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Navigating the complex landscape of social impact

Charities play an inspiring role in meeting social needs and in fostering positive change. At the heart of these organisations are trustees, individuals who carry the responsibility of steering the charity toward its mission.

They won’t typically do so on their own. Only in the smallest charities, where there are no paid staff, will it be trustees doing all of the work on a voluntary basis. That is still a big number – according to NCVO just under half of all charities (47%) have an income of less than £10,000. In charities with staff, governance and leadership co-exist and the role of trustees is to enable, nurture and challenge staff leadership of the work that the charity takes on.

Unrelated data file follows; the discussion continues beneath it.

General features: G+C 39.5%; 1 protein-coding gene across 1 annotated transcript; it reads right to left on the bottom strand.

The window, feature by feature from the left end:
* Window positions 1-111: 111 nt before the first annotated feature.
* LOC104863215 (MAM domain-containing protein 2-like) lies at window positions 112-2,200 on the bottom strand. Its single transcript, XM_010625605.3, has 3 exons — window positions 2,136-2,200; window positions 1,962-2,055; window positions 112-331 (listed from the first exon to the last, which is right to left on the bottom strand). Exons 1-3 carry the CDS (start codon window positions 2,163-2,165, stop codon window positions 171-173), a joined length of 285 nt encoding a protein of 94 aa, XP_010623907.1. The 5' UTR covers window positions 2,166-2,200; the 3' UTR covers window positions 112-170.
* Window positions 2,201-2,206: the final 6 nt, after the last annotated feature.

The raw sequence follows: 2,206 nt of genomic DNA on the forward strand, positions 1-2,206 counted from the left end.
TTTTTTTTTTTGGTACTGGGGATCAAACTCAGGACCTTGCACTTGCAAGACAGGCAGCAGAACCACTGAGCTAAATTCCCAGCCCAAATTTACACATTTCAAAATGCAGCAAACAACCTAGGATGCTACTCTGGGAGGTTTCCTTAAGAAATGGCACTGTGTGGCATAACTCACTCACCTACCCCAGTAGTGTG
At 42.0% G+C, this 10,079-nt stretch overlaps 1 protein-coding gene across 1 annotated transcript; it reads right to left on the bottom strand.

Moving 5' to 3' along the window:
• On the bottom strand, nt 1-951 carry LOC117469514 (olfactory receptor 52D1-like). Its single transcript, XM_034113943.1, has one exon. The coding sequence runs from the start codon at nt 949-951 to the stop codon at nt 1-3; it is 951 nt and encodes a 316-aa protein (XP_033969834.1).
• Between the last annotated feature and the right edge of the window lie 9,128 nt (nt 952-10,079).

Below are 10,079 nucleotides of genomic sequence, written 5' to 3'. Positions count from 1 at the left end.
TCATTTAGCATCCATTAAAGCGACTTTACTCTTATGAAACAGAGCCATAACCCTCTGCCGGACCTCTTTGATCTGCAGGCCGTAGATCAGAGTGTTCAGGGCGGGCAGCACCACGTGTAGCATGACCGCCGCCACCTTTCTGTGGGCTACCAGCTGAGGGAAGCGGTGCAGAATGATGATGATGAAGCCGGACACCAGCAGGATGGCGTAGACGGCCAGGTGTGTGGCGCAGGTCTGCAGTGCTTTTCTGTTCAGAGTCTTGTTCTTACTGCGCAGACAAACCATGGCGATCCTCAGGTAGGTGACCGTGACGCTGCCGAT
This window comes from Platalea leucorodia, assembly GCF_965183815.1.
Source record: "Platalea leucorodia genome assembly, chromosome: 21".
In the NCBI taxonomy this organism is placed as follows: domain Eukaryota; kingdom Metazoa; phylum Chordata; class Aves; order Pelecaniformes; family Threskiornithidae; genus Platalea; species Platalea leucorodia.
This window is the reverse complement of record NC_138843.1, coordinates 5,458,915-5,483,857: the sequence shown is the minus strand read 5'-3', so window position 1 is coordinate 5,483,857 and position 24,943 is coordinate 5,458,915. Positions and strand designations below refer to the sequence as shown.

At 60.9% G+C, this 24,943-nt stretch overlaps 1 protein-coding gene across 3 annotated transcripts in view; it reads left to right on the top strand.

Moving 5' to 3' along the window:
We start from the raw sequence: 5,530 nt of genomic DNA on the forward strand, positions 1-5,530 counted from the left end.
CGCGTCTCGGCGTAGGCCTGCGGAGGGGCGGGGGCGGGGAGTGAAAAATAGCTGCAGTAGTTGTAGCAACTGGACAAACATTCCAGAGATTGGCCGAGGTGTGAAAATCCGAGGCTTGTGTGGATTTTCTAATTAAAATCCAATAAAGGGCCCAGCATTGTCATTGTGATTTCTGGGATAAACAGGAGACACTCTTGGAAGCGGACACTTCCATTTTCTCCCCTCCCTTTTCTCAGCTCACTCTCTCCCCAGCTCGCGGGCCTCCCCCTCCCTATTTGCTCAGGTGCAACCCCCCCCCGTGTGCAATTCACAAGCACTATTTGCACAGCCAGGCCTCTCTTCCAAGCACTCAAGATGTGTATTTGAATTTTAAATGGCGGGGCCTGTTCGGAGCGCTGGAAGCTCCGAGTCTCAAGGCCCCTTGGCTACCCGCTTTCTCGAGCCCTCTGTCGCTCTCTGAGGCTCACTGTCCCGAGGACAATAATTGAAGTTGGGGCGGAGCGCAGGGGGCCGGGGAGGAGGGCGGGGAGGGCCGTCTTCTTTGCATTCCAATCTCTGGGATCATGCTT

While trusteeship is often seen as an altruistic role, the complexities of the modern charitable landscape caution against setting the bar low for what they can be expected to do. They have a nuanced role in relation to governance, compliance, and strategic decision-making. In this article, we delve into the vital importance of training and support for charity trustees, exploring how well-equipped and supported trustees can significantly enhance the impact and sustainability of charitable organisations.

Understanding the trustee role